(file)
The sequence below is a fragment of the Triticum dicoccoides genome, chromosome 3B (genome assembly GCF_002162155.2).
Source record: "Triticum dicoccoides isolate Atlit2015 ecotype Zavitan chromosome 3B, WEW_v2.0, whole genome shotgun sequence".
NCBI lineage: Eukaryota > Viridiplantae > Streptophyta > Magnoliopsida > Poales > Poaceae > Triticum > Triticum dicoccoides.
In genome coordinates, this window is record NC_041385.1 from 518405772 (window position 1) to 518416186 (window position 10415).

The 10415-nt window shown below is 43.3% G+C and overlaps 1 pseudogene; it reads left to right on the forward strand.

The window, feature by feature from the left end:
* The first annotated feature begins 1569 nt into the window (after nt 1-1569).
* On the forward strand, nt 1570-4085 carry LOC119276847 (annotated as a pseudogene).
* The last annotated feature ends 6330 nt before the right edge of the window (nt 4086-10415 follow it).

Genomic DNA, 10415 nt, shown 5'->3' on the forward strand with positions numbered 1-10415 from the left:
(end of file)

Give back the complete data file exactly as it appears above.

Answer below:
The sequence below is a fragment of the Triticum dicoccoides genome, chromosome 3B (genome assembly GCF_002162155.2).
Source record: "Triticum dicoccoides isolate Atlit2015 ecotype Zavitan chromosome 3B, WEW_v2.0, whole genome shotgun sequence".
NCBI lineage: Eukaryota > Viridiplantae > Streptophyta > Magnoliopsida > Poales > Poaceae > Triticum > Triticum dicoccoides.
In genome coordinates, this window is record NC_041385.1 from 518405772 (window position 1) to 518416186 (window position 10415).

The 10415-nt window shown below is 43.3% G+C and overlaps 1 pseudogene; it reads left to right on the forward strand.

The window, feature by feature from the left end:
* The first annotated feature begins 1569 nt into the window (after nt 1-1569).
* On the forward strand, nt 1570-4085 carry LOC119276847 (annotated as a pseudogene).
* The last annotated feature ends 6330 nt before the right edge of the window (nt 4086-10415 follow it).

Genomic DNA, 10415 nt, shown 5'->3' on the forward strand with positions numbered 1-10415 from the left: